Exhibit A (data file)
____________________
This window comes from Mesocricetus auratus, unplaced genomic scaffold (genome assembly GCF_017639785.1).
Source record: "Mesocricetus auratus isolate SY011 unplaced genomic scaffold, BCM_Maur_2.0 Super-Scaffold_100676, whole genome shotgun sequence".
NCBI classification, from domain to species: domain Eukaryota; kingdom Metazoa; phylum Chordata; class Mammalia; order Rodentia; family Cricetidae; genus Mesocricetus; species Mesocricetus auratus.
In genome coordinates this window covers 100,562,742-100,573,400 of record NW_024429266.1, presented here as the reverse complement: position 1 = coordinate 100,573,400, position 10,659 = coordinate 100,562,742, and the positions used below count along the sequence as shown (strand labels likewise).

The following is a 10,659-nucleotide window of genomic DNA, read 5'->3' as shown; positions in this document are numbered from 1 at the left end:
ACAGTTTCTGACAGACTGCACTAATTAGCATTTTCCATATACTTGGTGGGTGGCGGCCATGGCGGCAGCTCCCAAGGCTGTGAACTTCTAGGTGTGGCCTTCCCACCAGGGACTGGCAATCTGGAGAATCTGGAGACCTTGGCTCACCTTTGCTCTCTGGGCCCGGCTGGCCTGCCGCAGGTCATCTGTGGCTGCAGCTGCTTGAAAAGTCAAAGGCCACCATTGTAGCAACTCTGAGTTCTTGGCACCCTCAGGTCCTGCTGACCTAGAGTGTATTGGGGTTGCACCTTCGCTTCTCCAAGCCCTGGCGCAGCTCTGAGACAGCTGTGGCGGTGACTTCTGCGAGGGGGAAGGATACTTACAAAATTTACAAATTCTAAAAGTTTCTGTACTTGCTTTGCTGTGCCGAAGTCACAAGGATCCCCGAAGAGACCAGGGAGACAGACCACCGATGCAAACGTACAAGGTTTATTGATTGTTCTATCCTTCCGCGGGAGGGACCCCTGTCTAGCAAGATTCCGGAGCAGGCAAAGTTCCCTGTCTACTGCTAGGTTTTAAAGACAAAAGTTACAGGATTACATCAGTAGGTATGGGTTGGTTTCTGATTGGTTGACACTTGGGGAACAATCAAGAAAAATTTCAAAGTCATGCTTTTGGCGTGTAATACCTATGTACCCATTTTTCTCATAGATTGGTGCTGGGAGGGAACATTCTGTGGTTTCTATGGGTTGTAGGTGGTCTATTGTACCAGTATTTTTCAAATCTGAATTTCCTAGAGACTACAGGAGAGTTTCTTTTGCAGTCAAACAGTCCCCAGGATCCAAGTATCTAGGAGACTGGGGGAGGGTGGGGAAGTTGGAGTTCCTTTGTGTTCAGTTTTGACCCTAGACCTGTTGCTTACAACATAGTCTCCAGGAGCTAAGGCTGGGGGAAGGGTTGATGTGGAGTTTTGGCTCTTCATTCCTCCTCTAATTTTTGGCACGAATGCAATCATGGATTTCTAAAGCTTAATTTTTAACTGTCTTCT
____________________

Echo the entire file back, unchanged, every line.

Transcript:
This window comes from Mesocricetus auratus, unplaced genomic scaffold (genome assembly GCF_017639785.1).
Source record: "Mesocricetus auratus isolate SY011 unplaced genomic scaffold, BCM_Maur_2.0 Super-Scaffold_100676, whole genome shotgun sequence".
NCBI classification, from domain to species: domain Eukaryota; kingdom Metazoa; phylum Chordata; class Mammalia; order Rodentia; family Cricetidae; genus Mesocricetus; species Mesocricetus auratus.
In genome coordinates this window covers 100,562,742-100,573,400 of record NW_024429266.1, presented here as the reverse complement: position 1 = coordinate 100,573,400, position 10,659 = coordinate 100,562,742, and the positions used below count along the sequence as shown (strand labels likewise).

The following is a 10,659-nucleotide window of genomic DNA, read 5'->3' as shown; positions in this document are numbered from 1 at the left end:
ACAGTTTCTGACAGACTGCACTAATTAGCATTTTCCATATACTTGGTGGGTGGCGGCCATGGCGGCAGCTCCCAAGGCTGTGAACTTCTAGGTGTGGCCTTCCCACCAGGGACTGGCAATCTGGAGAATCTGGAGACCTTGGCTCACCTTTGCTCTCTGGGCCCGGCTGGCCTGCCGCAGGTCATCTGTGGCTGCAGCTGCTTGAAAAGTCAAAGGCCACCATTGTAGCAACTCTGAGTTCTTGGCACCCTCAGGTCCTGCTGACCTAGAGTGTATTGGGGTTGCACCTTCGCTTCTCCAAGCCCTGGCGCAGCTCTGAGACAGCTGTGGCGGTGACTTCTGCGAGGGGGAAGGATACTTACAAAATTTACAAATTCTAAAAGTTTCTGTACTTGCTTTGCTGTGCCGAAGTCACAAGGATCCCCGAAGAGACCAGGGAGACAGACCACCGATGCAAACGTACAAGGTTTATTGATTGTTCTATCCTTCCGCGGGAGGGACCCCTGTCTAGCAAGATTCCGGAGCAGGCAAAGTTCCCTGTCTACTGCTAGGTTTTAAAGACAAAAGTTACAGGATTACATCAGTAGGTATGGGTTGGTTTCTGATTGGTTGACACTTGGGGAACAATCAAGAAAAATTTCAAAGTCATGCTTTTGGCGTGTAATACCTATGTACCCATTTTTCTCATAGATTGGTGCTGGGAGGGAACATTCTGTGGTTTCTATGGGTTGTAGGTGGTCTATTGTACCAGTATTTTTCAAATCTGAATTTCCTAGAGACTACAGGAGAGTTTCTTTTGCAGTCAAACAGTCCCCAGGATCCAAGTATCTAGGAGACTGGGGGAGGGTGGGGAAGTTGGAGTTCCTTTGTGTTCAGTTTTGACCCTAGACCTGTTGCTTACAACATAGTCTCCAGGAGCTAAGGCTGGGGGAAGGGTTGATGTGGAGTTTTGGCTCTTCATTCCTCCTCTAATTTTTGGCACGAATGCAATCATGGATTTCTAAAGCTTAATTTTTAACTGTCTTCT